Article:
Phase Advance Occurs when traveling Eastbound – Day is shortened Forced to advance to new rhythm First sleep is short followed by subsequent longer rest period
Phase Delay Occurs when travelling Westbound Day is lengthened Initial sleep is longer followed by shorter sleep episode
Resynchronization Asymmetrical Effect – Difference between Eastbound and Westbound Westbound (8 time zones or more) – 5.1 days for 95% adjustment Eastbound (8 time zones or more) – 6.5 days Circadian Synchronization – Westbound (92 minutes per day) – Eastbound (57 minutes per day)
Sleep Propensity/Pressure Definition – The physiological need to sleep based off of the last full nights rest – 16 hours awake/ 8 hours asleep – Naps improve wakefulness but do not reset Sleep Propensitys cumulative effect!
Adjusting Sleep Propensity Lengthening the Sleep/Wake Cycle – 28 hour day (Westbound travel) Greatest need for sleep at 20 hours Shortening the Sleep/Wake Cycle – 20 hour day (Eastbound travel with less than 24 hours of crew rest) Greatest need for sleep at 13 hours
Performance Decrements after 16 hours and 24 hours
Sleep Inertia Definition – The grogginess that one feels after waking up from a deep sleep
Sleep Inertia In-flight Considerations – Short Naps (NASA Naps) Less than 40 minutes to stay out of Deep Sleep Effective when crew rest time is shorter – Long Naps More beneficial in reducing fatigue levels More realistic during circadian low times Afford at least 40 minutes of recovery prior to resuming flight deck duties
Crew Types and Logistics Two-Pilot Crew Augmented or Three-Pilot Crew Crew Change
Two-Pilot Crew Duty/Flight Time Limitation Considerations – Normal 14 hours duty/ 12 hours of flight (FSF, 1997) – Circadian Low *Is flight flying through or landing between the hours of 0200 - 0600 body adjusted time or duty day starts at 0400 or earlier 12 hours duty/ 10 hours of flight and consider max amount of landings (FSF, 1997)
Augmented Crews Definition Crew Bunk Categories and Considerations Circadian and Sleep Propensity Considerations
Augmented Crews Three Pilots – From original point of departure? – From intermediate and or tech stop? – Supine rest available in a separated area? 20 hours of duty (FSF, 1997) – No supine 18 hours of duty (FSF, 1997)
Crew Bunk Categories Class I – 75% sleep opportunity credit (George, 2011) Class II* – 56% sleep opportunity credit (George, 2011) Class III – 25% sleep opportunity credit (George, 2011) * Business Jet with separated crew rest facilities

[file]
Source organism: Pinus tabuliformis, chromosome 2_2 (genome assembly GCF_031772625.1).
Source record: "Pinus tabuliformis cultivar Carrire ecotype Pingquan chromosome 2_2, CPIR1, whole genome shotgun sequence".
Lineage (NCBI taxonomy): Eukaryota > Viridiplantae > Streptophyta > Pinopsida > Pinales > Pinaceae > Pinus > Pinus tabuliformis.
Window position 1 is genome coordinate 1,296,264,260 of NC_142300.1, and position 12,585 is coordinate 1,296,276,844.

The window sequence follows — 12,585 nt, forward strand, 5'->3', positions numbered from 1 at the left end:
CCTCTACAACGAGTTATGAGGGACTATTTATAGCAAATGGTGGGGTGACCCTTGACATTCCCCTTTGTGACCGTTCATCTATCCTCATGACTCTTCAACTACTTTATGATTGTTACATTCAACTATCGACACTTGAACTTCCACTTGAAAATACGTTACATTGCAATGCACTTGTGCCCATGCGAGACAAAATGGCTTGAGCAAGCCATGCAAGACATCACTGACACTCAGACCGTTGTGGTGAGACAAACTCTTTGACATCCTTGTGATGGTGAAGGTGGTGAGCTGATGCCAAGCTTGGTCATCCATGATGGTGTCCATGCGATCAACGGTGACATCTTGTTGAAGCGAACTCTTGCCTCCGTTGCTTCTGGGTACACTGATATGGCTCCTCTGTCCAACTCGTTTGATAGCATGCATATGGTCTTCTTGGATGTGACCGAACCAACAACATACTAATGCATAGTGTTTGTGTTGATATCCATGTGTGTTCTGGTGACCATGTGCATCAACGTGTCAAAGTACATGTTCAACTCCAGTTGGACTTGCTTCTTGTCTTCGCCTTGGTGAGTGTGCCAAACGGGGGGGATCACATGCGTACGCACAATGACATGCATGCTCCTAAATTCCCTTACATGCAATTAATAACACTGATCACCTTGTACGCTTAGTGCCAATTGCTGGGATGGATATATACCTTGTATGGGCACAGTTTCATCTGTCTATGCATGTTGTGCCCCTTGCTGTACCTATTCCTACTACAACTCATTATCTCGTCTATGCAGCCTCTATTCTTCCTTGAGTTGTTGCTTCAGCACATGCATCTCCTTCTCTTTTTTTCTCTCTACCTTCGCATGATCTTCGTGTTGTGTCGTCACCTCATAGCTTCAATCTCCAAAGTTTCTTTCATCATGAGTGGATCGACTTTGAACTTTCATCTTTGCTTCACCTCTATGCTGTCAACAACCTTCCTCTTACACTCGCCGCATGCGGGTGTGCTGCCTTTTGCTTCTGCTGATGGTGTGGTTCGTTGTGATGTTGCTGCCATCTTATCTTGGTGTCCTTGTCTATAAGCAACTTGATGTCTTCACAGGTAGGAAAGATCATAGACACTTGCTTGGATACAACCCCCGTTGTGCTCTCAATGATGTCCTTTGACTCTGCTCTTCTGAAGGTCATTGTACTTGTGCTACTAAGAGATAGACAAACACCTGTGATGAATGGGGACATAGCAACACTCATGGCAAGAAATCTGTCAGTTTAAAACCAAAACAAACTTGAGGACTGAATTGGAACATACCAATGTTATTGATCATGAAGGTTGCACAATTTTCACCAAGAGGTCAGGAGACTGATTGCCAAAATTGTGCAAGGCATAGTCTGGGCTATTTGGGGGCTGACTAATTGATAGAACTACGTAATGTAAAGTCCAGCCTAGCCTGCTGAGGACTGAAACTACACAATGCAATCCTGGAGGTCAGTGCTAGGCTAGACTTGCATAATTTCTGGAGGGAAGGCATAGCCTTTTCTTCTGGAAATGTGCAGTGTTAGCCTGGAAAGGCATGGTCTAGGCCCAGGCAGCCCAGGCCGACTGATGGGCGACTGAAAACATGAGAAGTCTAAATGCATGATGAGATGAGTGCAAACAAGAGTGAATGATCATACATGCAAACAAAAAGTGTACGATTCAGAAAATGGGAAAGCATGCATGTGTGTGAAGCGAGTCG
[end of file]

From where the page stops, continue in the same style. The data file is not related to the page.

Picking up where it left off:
Crew Change Logistics Location! – Available Resources i.e. pilots? – Great Circle? – Airline Service for preposition? – Cost? – Time to get there? – Weather? – Handling?
Fatigue Study Overview Assumptions Limitations Methodology Treatment of Data Results Conclusion
Overview Background – Fatigue Management Program for our SMS – Justify or refute our current policies Geographic Representation – Europe, Asia, South America Participants – Pilots and Flight Engineers
Hypothesis Three-Pilot Crews are less tired than Two- Pilot Crews during the last two hours of a flight to include top-of-descent, approach, landing, and post-flight
Assumptions All participants were operating during or through their circadian low All pilots afforded supine rest Two-Pilot Crews – Two pilots and one Flight Engineer – Flight Engineer data from augmented flights considered two-pilot crew Three-Pilot Crews – Three pilots from original point of departure
Limitations Human Factors – Health, emotional stability, family life, quality of sleep, alcohol/substance abuse Meteorological – Day, Night In-flight Conditions – Turbulence, Convective Weather
Summary Three-pilot crews are less tired than two- pilot crews on extended circadian low flights! Sleep propensity needs to be considered when augmenting Have a plan! – Rostering – In-flight fatigue countermeasures Learn from your Experiences
References Billiard, M, & Kent, A. (2003). Sleep: physiology, investigations, and medicine. New York, NY: Kluwer Academic/Plenum Caldwell, John A., & Caldwell, J. Lynn (2003). Fatigue in Aviation: A Guide to Staying Awake at the Stick. Burlington, VT: Ashgate Publishing Limited CEriksen, C.A., Torbjorn, E., & Nilsson, J.P. (2006). Fatigue in trans-atlantic airlineoperations: Diaries and actigraphy for two- vs. three-pilot crews. Aviation, Space, and Environmental Medicine, 77(6), 605-612. Gander, P.H., Gregory, B.S., Miller, D.L., Graebner, R.C., Connell, L.J., & Rosekind, R. (1998). Flight crew fatigue V: Long-haul air transport operations. Aviation, Space, and Environmental Medicine, 69(9), B37-B48 Gander, P.H., Rosekind, M.R., & Gregory, K.B. (1998). Flight crew fatigue VI: A synthesis. Aviation, Space, and Environmental Medicine, 69(9), B49-B60. George, F. (2011, February). Fatigue risk management. Business & Commercial Aviation, 32-37. Miller, J. C. (2005, May). Operational Risk Management of Fatigue Effects (AFRL-HE-BR-TR-2005-0073). : United State Air Force Research Lab. Neri, D., Oyung, R., Colletti, L., Mallis, M., Tam, D., & Dinges, D. (2002), Controlled Breaks as a Fatigue Countermeasure on the Flight Deck. Aviation, Space, and Environmental Medicine, 73(7) United Kingdom Civil Aviation Authority (CAA), Safety Regulation Group. (2007). Aircrew fatigue: A review of research undertaken on behalf of the UK Civil Aviation Authority (CAA PAPER 2005/04). Retrieved from http://www.caa.co.ukhttp://www.caa.co.uk
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